Insects are the most speciose group of animals, but the phylogenetic relationships of many major lineages remain unresolved. We inferred the phylogeny of insects from 1478 protein-coding genes. Phylogenomic analyses of nucleotide and amino acid sequences, with site-specific nucleotide or domain-specific amino acid substitution models, produced statistically robust and congruent results resolving previously controversial phylogenetic relations hips. We dated the origin of insects to the Early Ordovician [~479 million years ago (Ma)], of insect flight to the Early Devonian (~406 Ma), of major extant lineages to the Mississippian (~345 Ma), and the major diversification of holometabolous insects to the Early Cretaceous. Our phylogenomic study provides a comprehensive reliable scaffold for future comparative analyses of evolutionary innovations among insects.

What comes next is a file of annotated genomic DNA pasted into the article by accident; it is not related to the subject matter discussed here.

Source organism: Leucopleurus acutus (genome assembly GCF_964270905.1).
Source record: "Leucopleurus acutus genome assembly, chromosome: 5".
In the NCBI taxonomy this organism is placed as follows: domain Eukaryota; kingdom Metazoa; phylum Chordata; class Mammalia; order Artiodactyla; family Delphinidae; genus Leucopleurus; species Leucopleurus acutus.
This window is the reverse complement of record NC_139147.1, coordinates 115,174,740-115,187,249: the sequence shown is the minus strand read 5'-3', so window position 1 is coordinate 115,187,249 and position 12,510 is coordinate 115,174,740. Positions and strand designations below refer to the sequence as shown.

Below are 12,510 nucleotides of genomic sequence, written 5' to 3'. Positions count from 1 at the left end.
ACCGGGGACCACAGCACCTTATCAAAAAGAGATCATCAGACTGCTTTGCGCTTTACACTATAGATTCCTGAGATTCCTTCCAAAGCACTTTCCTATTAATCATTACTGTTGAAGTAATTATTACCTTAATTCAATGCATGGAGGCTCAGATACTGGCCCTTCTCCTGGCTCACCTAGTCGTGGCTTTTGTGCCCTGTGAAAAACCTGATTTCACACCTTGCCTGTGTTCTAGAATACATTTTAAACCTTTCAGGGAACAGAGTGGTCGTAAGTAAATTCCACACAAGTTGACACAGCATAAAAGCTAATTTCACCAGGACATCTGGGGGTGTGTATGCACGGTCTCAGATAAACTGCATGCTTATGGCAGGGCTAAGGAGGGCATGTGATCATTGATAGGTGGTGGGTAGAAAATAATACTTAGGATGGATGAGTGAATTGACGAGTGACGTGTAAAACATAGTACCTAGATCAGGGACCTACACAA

Sperm ultrastructure and spermiogenesis of the dipluran Japygidae (Japyx solifugus, Metajapyx braueri and Occasjapyx japonicus) and Campodeidae (Campodea sp.) were studied with the aim of looking for potential characters for the reconstruction of the phylogenetic relationships of basal hexapods. Both Japygidae and Campodeidae share a common sperm axonemal model 9+9+2, provided with nine accessory microtubules. These microtubules, however, after their formation lose the usual position around the 9+2 and migrate between the two mitochondria. In Japygidae, four of these microtubules are very short and were observed beneath the nucleus after negative staining and serial sections. Accessory microtubules have 13 protofilaments in their tubular wall. Diplura have a sperm morphology which is very different from that of the remaining Entognatha (Protura+Collembola). On the basis of the present results, the presence of accessory microtubules suggests that Diplura are the sister-group of the Insecta s.s.. Moreover, Japygidae and Campodeidae differ with regards to the relative position of the sperm components, the former having the axoneme starting from beneath the nucleus (above which sits the short acrosome), while the latter having a long apical acrosome and a nucleus running parallel with the proximal part of the axoneme. The present study also allowed to redescribe the male genital system of Japyx.
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